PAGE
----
Per NFL.com the Giants the 2016 season with 35 sacks, a 75.8 NFL rating (second-best in the league), and 59 big-pass plays of 20 or more yards with only 12 going over 40 yards.

    Injuries have been a factor—the Giants have missed Vernon, linebacker Jonathan Casillas and Goodson in multiple games. So, too, have the suspensions of cornerbacks Dominique Rodgers-Cromartie and Janoris Jenkins and the benching of cornerback Eli Apple.

    The biggest difference from last year to this year has been the lack of a bite. Whereas in 2016, the Giants were tackling much better, shedding blocks and playing tighter in coverage, they have significantly regressed in the fundamentals and in holding down a lead late in the game, thus turning back into a pumpkin.

Ben McAdoo Finally Delegated Play-Calling (after Resisting)

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    Bill Kostroun/Associated Press

    It took McAdoo 21 regular-season games into his head-coaching career in which he doubled as the team’s play-caller to realize that the entire team needed him and that calling the plays was not allowing him to give himself in the way a head coach needed to.

    That decision came down following the suspension of cornerback Dominique Rodgers-Cromartie. While McAdoo insisted that he came to the decision himself, James Kratch of NJ Advance Media, in speaking with Giants co-owner Steve Tisch, reported that McAdoo might have been nudged in that direction by ownership. 

    With offensive coordinator Mike Sullivan now calling the plays, the Giants offense has scored 57 points in three games compared to the 82 scored in the first five games of the season.

    It remains to be seen if McAdoo will stick with the current arrangement moving forward, and it’s also unknown just how much, if any, McAdoo overrides calls made by Sullivan, but the current arrangement is one that hopefully McAdoo will leave alone for the rest of the season.

There's a Potential Culture Problem

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    Julio Cortez/Associated Press

    When cornerback Eli Apple was benched earlier in the season, he let it slip that there was a culture issue that was contributing to the losing.

    While players and head coach Ben McAdoo denied it, the suspensions of Jenkins and Rodgers-Cromartie, with came within a three-week period, sent up further red flags that maybe something wasn’t right in the Giants locker room.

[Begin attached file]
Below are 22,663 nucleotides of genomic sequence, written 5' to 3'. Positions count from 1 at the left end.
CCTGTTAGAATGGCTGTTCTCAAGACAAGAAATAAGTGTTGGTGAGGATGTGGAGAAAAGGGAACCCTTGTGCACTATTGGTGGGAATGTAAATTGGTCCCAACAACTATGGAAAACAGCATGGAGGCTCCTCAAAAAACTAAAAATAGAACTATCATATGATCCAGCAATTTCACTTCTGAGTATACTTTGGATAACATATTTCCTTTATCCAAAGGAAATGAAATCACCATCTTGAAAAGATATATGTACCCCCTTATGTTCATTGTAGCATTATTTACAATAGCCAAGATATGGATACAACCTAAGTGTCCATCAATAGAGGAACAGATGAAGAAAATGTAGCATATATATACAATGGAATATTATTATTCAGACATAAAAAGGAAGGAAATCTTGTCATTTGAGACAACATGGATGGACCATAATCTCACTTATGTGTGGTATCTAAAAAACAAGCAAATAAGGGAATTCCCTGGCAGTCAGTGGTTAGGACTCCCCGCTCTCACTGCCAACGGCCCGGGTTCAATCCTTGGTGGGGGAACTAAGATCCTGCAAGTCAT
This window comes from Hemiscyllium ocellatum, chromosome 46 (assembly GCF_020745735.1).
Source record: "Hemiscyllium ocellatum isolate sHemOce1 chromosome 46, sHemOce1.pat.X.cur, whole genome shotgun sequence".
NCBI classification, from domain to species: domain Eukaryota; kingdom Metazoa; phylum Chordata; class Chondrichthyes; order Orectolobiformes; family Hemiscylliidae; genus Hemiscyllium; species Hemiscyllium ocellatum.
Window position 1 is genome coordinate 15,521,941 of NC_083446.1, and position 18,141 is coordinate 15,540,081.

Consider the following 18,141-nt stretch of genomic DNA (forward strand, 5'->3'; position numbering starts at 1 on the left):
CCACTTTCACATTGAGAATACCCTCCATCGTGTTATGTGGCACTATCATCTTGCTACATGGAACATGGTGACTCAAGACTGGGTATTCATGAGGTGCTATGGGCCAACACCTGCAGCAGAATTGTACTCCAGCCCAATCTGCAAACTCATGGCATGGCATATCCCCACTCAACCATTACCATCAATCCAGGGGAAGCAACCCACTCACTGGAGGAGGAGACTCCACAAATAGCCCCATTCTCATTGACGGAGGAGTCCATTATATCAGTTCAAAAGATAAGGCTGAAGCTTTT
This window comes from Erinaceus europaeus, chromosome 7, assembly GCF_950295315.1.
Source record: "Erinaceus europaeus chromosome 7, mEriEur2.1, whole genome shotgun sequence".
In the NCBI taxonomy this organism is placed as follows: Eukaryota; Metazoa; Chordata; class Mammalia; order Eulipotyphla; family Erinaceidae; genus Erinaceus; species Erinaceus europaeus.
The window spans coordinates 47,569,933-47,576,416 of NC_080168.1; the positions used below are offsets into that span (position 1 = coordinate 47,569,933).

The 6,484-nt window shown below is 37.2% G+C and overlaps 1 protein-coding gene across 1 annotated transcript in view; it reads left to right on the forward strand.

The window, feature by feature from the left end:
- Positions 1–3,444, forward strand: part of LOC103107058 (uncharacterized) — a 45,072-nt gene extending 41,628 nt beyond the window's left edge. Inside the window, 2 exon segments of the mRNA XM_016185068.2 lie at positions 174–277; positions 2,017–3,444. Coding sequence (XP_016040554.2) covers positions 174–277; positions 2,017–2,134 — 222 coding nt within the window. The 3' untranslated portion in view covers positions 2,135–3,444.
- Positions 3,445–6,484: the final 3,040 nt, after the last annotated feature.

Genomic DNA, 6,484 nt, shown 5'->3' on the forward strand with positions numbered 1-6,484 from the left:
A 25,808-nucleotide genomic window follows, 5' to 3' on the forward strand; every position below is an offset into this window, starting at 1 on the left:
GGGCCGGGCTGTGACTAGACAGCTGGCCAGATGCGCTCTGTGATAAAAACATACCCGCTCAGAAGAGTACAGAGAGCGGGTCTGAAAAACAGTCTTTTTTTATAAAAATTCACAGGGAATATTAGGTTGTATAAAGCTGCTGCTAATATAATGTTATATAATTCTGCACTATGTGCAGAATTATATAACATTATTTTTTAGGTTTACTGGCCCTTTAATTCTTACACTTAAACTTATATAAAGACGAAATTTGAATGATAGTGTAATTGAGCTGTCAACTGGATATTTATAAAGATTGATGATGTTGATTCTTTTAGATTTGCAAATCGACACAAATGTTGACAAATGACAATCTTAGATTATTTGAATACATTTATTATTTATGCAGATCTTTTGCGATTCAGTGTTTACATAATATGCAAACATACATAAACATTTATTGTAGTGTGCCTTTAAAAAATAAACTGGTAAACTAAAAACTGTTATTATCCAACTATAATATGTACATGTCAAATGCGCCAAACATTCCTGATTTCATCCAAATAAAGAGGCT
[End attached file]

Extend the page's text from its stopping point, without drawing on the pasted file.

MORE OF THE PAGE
Most recently, Rodgers-Cromartie, speaking to reporters after the Giants were trounced by the Los Angeles Rams, was asked if the struggles of the team was a matter of execution or something deeper.

    "It’s something deeper than that, man," he said. "I know we’ve got playmakers that can take over a whole ball game. For some reason, nobody’s doing it."

    McAdoo has vehemently denied there is a culture issue brewing among the ranks. The players, when asked, have denied it as well, but the fact remains that it’s rare to see so many discipline related issues that warrant the notoriously private McAdoo to fess up to why players are either being benched or missing from practices despite not being listed on the injury report. 

    The only logical conclusion one can draw is that the culture in the locker room has changed from what it was last year when these types of issues weren’t dominating the headlines.

Something's Gotta Give

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    Seth Wenig/Associated Press

    No team ownership wants to make changes at the top of the organization depth chart for the simple reason that it suggests that there is chaos and a lack of stability. However, the Giants' ownership tandem of John Mara and Steve Tisch might not have any choice this year.

    Reese’s record as general manager, most notably his poor drafts and his questionable free-agent decisions, have thrust this team into a vicious cycle in which for every high draft pick who doesn’t work out, they have to overspend in free agency.

    As a result, they are left with cap problems that have, at least on two occasions (Linval Joseph and Johnathan Hankins), cost them a chance to re-sign players they might have wanted to keep.

    As for McAdoo, he’s only in his second year as a head coach, and while he’s been slow at times to pick up on the mistakes he’s made—such as allowing a loose culture and retaining the play-calling—he seems like he’s starting to grasp what it takes to be a head coach.

    However, a deeper problem with McAdoo is that he has a system in place that isn’t an ideal match for the starting quarterback, who is not going to make many plays with his legs.

    Regardless of what happens the rest of the way, ownership cannot keep the status quo. A change needs to be made at the top; the question is will the Maras and Tisches agree.

         

    Patricia Traina covers the New York Giants for Inside Football, the Journal Inquirer and Sports Xchange. All quotes and information were obtained firsthand unless otherwise noted.